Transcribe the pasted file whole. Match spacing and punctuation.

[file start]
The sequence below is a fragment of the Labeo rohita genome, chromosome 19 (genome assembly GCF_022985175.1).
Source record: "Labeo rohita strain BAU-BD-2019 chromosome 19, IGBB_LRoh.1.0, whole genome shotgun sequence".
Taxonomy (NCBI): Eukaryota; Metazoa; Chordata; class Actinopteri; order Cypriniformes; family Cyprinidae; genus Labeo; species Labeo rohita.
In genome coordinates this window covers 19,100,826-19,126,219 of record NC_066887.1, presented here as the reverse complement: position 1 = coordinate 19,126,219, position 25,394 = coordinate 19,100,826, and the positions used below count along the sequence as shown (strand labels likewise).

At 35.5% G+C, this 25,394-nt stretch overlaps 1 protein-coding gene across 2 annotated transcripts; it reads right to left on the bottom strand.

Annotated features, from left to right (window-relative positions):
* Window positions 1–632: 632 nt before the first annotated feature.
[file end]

The sequence below is a fragment of the Labeo rohita genome, chromosome 19 (genome assembly GCF_022985175.1).
Source record: "Labeo rohita strain BAU-BD-2019 chromosome 19, IGBB_LRoh.1.0, whole genome shotgun sequence".
Taxonomy (NCBI): Eukaryota; Metazoa; Chordata; class Actinopteri; order Cypriniformes; family Cyprinidae; genus Labeo; species Labeo rohita.
In genome coordinates this window covers 19,100,826-19,126,219 of record NC_066887.1, presented here as the reverse complement: position 1 = coordinate 19,126,219, position 25,394 = coordinate 19,100,826, and the positions used below count along the sequence as shown (strand labels likewise).

At 35.5% G+C, this 25,394-nt stretch overlaps 1 protein-coding gene across 2 annotated transcripts; it reads right to left on the bottom strand.

Annotated features, from left to right (window-relative positions):
* Window positions 1–632: 632 nt before the first annotated feature.